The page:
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Rights Groups Rally Against Singapore Over Planned Execution of First Woman in 20 Years

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CHANGI, Singapore – Rights organisations are rallying against Singapore’s decision to execute two drug convicts this week, including the first woman to face the gallows in almost 20 years.

The Transformative Justice Collective, TJC, a local rights group, said that a 56-year-old man, convicted of trafficking 50 grams of heroin, must be hanged on Wednesday, July 26, 2023, at Changi Prison, Singapore’s primary detention center.

Additionally, Saridewi Djamani, a 45-year-old woman sentenced to death in 2018 for trafficking approximately 30 grams of heroin, is set to be executed on Friday, July 28, 2023.

Djamani would be the first woman to be executed in Singapore since 2004 when 36-year-old hairdresser Yen May Woen was hanged for drug trafficking.

“The impending execution of Saridewi Djamani marks a disturbing milestone in Singapore’s judicial history,” said TJC activist Kokila Annamalai. “This serves as a stark reminder of the ongoing and gender-blind implementation of the death penalty.”

TJC reported that both prisoners are Singaporean nationals, and their families have received formal notices of their impending executions.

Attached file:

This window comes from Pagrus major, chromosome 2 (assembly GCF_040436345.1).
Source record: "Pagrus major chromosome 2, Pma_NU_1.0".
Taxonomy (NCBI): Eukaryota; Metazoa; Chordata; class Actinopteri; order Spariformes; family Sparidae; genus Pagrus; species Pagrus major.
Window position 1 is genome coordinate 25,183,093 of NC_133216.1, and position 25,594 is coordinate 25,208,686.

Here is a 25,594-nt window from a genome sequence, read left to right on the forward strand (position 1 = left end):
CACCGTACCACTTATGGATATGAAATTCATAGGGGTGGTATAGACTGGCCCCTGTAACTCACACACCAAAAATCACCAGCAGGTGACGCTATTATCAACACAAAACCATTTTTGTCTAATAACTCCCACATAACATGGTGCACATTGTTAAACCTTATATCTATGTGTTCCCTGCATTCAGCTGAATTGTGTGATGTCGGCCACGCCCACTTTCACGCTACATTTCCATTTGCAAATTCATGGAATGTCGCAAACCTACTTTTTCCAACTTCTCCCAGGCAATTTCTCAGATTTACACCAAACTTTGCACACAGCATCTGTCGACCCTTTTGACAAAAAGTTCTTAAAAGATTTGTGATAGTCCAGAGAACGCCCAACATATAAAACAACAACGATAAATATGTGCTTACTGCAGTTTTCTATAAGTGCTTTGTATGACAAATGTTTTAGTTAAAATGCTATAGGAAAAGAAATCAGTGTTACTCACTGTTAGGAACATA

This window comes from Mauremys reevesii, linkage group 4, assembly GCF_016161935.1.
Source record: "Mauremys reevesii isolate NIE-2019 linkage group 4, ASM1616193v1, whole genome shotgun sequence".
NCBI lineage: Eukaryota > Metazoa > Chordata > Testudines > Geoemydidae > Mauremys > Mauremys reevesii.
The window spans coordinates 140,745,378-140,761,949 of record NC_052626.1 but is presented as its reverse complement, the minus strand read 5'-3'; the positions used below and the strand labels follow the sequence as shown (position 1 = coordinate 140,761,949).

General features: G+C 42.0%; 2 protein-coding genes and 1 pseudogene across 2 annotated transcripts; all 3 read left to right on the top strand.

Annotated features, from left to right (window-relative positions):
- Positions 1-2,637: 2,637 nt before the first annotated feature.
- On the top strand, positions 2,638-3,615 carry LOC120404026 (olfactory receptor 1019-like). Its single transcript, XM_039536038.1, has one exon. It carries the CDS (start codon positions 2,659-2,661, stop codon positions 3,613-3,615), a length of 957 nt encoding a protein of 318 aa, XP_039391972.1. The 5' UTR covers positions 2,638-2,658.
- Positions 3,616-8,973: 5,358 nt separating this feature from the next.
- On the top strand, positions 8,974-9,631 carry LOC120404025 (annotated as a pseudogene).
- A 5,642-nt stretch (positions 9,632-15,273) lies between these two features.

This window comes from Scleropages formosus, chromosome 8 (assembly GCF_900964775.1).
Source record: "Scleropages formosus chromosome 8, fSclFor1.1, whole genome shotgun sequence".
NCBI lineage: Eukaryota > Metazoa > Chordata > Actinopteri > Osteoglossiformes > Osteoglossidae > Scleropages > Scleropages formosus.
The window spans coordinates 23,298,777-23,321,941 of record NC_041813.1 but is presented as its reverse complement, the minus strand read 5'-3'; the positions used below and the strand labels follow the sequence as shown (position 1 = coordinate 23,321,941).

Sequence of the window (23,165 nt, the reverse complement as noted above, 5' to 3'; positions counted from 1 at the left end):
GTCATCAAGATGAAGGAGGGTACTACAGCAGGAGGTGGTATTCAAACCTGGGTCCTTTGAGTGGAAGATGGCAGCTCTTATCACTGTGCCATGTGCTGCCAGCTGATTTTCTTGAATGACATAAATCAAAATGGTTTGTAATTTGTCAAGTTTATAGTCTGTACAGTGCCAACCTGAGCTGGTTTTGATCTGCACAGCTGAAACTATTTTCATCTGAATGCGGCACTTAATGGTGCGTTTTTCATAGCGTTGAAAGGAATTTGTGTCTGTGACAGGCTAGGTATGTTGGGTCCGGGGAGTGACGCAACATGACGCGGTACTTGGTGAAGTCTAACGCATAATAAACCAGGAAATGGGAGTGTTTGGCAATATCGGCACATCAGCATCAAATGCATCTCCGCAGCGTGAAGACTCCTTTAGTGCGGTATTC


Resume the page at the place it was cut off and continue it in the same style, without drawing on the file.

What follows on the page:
The Singaporean prison authorities have not yet responded to requests for confirmation.

Singapore employs the death penalty for certain crimes, including murder and some forms of kidnapping.

It also maintains some of the world’s strictest anti-drug laws: trafficking more than 500 grams of cannabis and 15 grams of heroin can lead to capital punishment.

Since lifting a two-year pause on executions put in place during the COVID-19 pandemic, the Singaporean government has hanged at least 13 people.

Amnesty International, the international human rights watchdog, joined TJC on Tuesday, July 25, 2023, urging Singapore to halt the imminent executions.

“It is unconscionable that authorities in Singapore continue to pursue more executions in the name of drug control cruelly,” said Chiara Sangiorgio, Amnesty’s death penalty expert. “There is no evidence that the death penalty has a unique deterrent effect or that it impacts the use and availability of drugs.”

Sangiorgio added, “As countries worldwide do away with the death penalty and embrace drug policy reform, Singapore’s authorities are doing neither.”

Despite the widespread condemnation, Singapore continues to assert that the death penalty is an effective deterrent against crime.

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